Others are not as optimistic about the outlook of passporting. Anthony Browne, Chief Executive of the British Bankers' Association has cautioned against putting too much faith in equivalence as a sufficient alternative. "They are not available for many banking or other basic financial services, provide much more limited rights at greater cost, are uncertain, and can be withdrawn at short notice”, said Browne.
Goldman Sachs said it was waiting to see just how hard a Brexit was ahead before determining whether or not to move 2,000 jobs from the City. Similarly, Lloyd’s anticipates needing to move parts of its business operations from the City in the case of a hard Brexit. Both cited passporting as the deciding factor.
Some 5,500 UK-based firms rely on passporting rights to do business. An additional 8,000 firms elsewhere in Europe use passporting to conduct business in Britain. “Given the number of businesses affected in Britain and across the EU, and the massive contributions made by City workers to the British economy, it’s frankly shocking to see the government take such a dismissive attitude towards passporting”, said Enver. “Stability is the foundation of business growth, so hopefully the government will right this course. If we are not careful, London will have a massive talent drain to countries such as France, Germany, USA, Japan and Ireland who have already turned on a charm offensive to woo our professional workforce".
Speaking at the Conservative party conference last week, International Trade Secretary Liam Fox called EU nationals one of the government's ‘main cards’ in EU negotiations. Additionally, Home Secretary Amber Rudd announced that companies would have to publish data on the number of foreign workers they employ. The backlash to Rudd’s controversial remarks was so swift and sudden, that the government has now taken the plan off the table.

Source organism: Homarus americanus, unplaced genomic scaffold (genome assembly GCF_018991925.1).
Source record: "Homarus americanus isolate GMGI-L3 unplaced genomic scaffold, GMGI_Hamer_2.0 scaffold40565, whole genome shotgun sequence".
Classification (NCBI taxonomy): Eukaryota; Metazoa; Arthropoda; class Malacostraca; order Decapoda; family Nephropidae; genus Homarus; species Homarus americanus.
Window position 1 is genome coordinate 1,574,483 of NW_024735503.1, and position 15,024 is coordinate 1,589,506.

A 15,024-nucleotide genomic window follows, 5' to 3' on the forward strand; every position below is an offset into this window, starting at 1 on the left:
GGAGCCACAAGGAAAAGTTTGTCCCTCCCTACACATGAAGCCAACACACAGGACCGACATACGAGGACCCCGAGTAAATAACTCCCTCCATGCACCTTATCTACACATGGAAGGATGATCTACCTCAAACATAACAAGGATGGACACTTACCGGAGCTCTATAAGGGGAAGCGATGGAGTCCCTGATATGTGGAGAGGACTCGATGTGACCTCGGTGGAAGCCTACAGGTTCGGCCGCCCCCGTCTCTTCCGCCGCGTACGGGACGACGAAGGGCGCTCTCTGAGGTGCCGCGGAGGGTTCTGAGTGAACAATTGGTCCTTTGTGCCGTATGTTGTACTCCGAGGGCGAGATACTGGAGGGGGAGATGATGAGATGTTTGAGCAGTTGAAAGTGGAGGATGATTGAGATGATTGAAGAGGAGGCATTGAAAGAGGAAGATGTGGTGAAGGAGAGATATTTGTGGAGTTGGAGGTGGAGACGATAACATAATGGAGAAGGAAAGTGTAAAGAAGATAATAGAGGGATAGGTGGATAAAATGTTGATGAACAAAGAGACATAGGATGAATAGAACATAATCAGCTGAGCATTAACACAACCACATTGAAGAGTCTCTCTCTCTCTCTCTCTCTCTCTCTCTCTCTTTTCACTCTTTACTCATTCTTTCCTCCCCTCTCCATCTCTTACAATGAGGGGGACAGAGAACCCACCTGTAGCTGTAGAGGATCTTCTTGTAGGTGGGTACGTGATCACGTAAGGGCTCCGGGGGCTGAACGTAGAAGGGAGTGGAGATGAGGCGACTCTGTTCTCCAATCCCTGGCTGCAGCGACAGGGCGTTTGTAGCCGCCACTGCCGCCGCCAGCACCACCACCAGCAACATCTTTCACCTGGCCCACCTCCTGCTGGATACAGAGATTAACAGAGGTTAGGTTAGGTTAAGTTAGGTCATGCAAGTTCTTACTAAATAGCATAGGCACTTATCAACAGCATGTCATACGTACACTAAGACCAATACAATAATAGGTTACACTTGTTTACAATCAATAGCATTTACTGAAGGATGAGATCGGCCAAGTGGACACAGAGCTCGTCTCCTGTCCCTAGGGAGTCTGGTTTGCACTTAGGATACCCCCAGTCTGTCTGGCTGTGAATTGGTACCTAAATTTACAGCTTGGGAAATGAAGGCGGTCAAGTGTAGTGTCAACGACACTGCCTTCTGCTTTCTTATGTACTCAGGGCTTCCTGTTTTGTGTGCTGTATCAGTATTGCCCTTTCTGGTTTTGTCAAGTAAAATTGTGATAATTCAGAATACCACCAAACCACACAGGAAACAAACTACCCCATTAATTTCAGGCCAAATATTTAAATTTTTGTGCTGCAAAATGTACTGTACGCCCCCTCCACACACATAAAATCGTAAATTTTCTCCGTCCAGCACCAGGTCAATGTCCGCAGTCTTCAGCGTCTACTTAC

Freedom of movement is a prerequisite of passporting rights. Without it, access to the single market is further threatened. Also, the politicisation of foreign workers has broader employment implications for the financial sector. “Many of the technical skills needed to work in niche areas of the financial sector cannot be taught in universities”, said Enver. “Recruiters look at a professional’s on-the-job experience to help place them in the right jobs”.
Access to a highly qualified workforce with diversified skills enables British businesses to compete and thrive in the global economy. Limiting the candidate pool would have the opposite effect, limiting job growth and shrinking tax revenue. “Currently London is the hub of the financial world, but if we limit who can work in the City based on their nationality, top talent will begin to look elsewhere”, continued Enver.
September 2016 saw a modest increase in average salary change compared to the previous three months. Professionals moving from one organisation to another were able to secure on average an 18% increase in base pay. Much of this increase was driven by accounting and finance executives across both the banking and investment management sectors.